Another important factor evidenced in the study is the negative school experience of so many children/young people with special needs in Ireland—the absence or inability to access appropriate educational services and the difficulty in actually staying within the school system pointed towards the increased likelihood that people with intellectual disability would end up in the prison system (Murphy et al.2000).
With no special services to identify people with intellectual disability who come into contact with the criminal justice system, the Gardaí and the legal profession are the only caretakers who can prevent people with intellectual disability being discarded into the prison system. However, in a number of studies (Bean and Nemitz 1995, Palmer and Hart 1996) both the police and the defence lawyers were found to have little knowledge of intellectual disability. With no real experiential understanding, they relied on behaviours and personal factors as a way of determining the presence of intellectual disability. The way forward here is to provide a psychologist to assess a person suspected of having an intellectual disability, before allowing a person into the court or prison system.
Most individuals in the prison system have predictable histories of delinquency. Most of the people with intellectual disability in Irish prisons have been exposed to the same risk factors as their non-disabled peers—childhoods characterised by chronic financial disadvantage and instability. ‘The nature of their disability presents additional challenges to services for the prevention and management of criminal behaviour.’
The authors strongly recommend (as did the UK study by Clare and Murphy (1999)), the establishment of specialised support services which take into account the unique needs of people with intellectual disability within the criminal justice and education systems. They also recommended five specific areas for improving and developing appropriate services:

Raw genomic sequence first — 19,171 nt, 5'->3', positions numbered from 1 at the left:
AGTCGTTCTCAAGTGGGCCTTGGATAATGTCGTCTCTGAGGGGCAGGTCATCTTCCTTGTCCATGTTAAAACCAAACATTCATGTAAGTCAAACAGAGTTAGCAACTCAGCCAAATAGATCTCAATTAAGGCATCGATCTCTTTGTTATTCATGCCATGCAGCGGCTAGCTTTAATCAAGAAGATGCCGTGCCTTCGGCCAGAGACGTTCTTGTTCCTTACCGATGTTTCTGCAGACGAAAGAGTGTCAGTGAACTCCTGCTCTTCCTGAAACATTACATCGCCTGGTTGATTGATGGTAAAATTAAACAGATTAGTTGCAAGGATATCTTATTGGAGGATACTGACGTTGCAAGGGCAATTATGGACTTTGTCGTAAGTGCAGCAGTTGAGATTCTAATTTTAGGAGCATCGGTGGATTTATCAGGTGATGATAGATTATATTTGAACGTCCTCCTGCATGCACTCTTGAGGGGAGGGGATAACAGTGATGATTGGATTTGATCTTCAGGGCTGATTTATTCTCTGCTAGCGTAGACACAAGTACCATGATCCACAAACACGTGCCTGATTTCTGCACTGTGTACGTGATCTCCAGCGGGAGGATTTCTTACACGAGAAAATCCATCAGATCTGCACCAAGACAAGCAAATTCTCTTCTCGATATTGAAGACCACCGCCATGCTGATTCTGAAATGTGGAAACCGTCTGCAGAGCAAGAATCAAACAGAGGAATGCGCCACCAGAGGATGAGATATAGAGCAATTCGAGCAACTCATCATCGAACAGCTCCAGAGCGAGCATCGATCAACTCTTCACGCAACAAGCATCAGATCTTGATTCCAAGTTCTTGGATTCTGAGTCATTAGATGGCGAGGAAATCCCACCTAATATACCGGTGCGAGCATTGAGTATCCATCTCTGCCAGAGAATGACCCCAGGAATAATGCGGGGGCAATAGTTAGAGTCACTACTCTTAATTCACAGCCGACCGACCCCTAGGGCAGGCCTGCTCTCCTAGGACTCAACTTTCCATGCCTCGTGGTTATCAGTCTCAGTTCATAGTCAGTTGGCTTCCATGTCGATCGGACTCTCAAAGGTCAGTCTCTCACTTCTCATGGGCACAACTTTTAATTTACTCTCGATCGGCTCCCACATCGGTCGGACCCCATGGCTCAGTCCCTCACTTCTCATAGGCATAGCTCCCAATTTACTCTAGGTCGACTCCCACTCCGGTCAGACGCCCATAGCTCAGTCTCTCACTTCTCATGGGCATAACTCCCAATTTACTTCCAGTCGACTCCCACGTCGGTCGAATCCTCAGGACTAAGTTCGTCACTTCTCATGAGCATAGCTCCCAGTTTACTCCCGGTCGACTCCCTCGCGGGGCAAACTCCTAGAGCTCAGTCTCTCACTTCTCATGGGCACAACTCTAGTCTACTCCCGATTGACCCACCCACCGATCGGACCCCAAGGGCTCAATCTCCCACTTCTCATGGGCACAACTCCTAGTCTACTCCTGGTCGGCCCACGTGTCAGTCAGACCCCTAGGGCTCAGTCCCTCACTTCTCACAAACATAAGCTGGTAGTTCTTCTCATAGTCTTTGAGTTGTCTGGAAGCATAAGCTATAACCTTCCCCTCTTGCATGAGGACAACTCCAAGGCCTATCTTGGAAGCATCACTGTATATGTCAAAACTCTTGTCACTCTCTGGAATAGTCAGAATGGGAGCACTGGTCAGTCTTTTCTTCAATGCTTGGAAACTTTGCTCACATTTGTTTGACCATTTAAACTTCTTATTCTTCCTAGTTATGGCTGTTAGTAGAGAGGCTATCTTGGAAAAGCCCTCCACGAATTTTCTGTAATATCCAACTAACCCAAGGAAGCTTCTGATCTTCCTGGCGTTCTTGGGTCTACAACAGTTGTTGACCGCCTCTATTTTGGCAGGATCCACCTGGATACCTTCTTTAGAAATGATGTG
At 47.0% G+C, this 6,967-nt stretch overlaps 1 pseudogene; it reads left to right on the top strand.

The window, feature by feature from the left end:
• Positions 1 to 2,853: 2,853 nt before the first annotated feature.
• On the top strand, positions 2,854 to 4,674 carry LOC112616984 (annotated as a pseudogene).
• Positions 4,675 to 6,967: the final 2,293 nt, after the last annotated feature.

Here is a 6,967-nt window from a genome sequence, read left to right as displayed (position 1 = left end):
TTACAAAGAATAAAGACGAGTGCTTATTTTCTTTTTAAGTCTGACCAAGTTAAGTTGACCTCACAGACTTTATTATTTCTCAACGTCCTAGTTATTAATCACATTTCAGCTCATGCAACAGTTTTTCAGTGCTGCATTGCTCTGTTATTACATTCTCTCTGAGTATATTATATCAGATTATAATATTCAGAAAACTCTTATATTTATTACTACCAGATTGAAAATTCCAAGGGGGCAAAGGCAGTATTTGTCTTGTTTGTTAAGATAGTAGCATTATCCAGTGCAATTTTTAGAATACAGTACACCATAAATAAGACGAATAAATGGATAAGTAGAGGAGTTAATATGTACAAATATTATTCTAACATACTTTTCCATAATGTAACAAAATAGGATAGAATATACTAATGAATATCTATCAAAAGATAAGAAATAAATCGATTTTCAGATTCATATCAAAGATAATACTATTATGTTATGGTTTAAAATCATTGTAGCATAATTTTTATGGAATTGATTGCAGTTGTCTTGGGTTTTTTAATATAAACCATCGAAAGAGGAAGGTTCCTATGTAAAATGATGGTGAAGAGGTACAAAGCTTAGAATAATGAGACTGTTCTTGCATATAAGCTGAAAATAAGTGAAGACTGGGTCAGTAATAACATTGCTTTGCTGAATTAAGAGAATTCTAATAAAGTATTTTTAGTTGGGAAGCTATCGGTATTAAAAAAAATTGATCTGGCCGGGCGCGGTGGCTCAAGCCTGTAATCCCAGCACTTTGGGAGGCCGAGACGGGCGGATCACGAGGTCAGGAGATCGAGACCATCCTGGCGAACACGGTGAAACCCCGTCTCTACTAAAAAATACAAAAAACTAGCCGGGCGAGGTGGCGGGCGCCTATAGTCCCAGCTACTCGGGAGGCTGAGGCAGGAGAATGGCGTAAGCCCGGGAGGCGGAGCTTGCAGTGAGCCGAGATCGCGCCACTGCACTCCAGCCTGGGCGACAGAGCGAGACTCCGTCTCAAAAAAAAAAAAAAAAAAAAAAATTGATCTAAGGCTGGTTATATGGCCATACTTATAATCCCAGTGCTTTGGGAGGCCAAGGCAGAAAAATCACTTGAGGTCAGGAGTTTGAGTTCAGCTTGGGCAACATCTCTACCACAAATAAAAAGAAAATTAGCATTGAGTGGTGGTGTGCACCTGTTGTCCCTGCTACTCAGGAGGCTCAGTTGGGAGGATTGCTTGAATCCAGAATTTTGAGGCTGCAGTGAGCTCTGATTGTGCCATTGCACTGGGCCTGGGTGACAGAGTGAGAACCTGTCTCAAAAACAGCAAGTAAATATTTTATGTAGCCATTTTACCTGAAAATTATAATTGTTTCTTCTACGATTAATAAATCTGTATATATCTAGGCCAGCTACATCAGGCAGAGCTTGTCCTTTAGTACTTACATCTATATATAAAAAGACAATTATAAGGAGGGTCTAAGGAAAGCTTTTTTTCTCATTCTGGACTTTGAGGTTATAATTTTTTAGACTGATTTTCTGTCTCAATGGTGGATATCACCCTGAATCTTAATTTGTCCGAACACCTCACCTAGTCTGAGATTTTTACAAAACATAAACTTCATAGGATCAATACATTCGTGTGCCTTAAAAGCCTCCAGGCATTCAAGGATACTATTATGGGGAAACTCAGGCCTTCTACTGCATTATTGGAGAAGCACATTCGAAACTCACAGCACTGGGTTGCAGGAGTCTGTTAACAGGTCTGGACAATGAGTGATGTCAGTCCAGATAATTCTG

- early identification and support
- development of diversion services
- specialised prison programmes
- post-release services
- priorities for immediate action:
- ‘Screening system for all offenders when they first contact the criminal justice system to identify those who potentially have intellectual disability.
- Comprehensive psychological assessment for all offenders identified as potentially having intellectual disability.
- Training for Gardaí, Probation Officers and Wardens regarding the needs and appropriate supports for people with intellectual disability.
- Development of educational programmes in prisons, specifically designed to address the needs and learning characteristics of individuals with intellectual disability.’ (Murphy et al. 2000).
With recommendations of this report left gathering dust as many reports do, the priorities for immediate action need to be implemented with urgency, in order to deal with the high number of individuals with an intellectual disabilities in the prison population.